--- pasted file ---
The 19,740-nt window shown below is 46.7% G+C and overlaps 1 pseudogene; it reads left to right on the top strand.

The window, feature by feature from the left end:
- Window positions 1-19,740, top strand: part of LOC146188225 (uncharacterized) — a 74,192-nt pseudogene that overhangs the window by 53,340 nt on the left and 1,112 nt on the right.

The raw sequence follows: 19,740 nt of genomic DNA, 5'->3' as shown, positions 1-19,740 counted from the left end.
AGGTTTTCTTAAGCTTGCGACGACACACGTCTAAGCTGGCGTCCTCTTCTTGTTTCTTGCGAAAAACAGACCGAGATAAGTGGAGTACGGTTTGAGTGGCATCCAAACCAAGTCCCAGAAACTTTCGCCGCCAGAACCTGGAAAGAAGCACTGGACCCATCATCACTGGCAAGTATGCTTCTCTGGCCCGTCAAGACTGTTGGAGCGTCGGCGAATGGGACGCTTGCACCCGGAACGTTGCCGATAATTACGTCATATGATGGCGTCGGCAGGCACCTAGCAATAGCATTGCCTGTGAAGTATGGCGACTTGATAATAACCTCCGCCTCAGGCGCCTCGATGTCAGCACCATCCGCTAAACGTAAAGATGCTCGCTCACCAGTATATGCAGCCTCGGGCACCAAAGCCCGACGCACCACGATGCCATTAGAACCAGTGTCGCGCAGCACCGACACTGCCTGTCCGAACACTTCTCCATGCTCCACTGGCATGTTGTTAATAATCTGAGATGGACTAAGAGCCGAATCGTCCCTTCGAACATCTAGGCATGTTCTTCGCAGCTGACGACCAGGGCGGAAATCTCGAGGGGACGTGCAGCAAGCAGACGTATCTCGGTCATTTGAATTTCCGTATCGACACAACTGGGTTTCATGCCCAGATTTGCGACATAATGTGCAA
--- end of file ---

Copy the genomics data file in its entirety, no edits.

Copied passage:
The 19,740-nt window shown below is 46.7% G+C and overlaps 1 pseudogene; it reads left to right on the top strand.

The window, feature by feature from the left end:
- Window positions 1-19,740, top strand: part of LOC146188225 (uncharacterized) — a 74,192-nt pseudogene that overhangs the window by 53,340 nt on the left and 1,112 nt on the right.

The raw sequence follows: 19,740 nt of genomic DNA, 5'->3' as shown, positions 1-19,740 counted from the left end.
AGGTTTTCTTAAGCTTGCGACGACACACGTCTAAGCTGGCGTCCTCTTCTTGTTTCTTGCGAAAAACAGACCGAGATAAGTGGAGTACGGTTTGAGTGGCATCCAAACCAAGTCCCAGAAACTTTCGCCGCCAGAACCTGGAAAGAAGCACTGGACCCATCATCACTGGCAAGTATGCTTCTCTGGCCCGTCAAGACTGTTGGAGCGTCGGCGAATGGGACGCTTGCACCCGGAACGTTGCCGATAATTACGTCATATGATGGCGTCGGCAGGCACCTAGCAATAGCATTGCCTGTGAAGTATGGCGACTTGATAATAACCTCCGCCTCAGGCGCCTCGATGTCAGCACCATCCGCTAAACGTAAAGATGCTCGCTCACCAGTATATGCAGCCTCGGGCACCAAAGCCCGACGCACCACGATGCCATTAGAACCAGTGTCGCGCAGCACCGACACTGCCTGTCCGAACACTTCTCCATGCTCCACTGGCATGTTGTTAATAATCTGAGATGGACTAAGAGCCGAATCGTCCCTTCGAACATCTAGGCATGTTCTTCGCAGCTGACGACCAGGGCGGAAATCTCGAGGGGACGTGCAGCAAGCAGACGTATCTCGGTCATTTGAATTTCCGTATCGACACAACTGGGTTTCATGCCCAGATTTGCGACATAATGTGCAA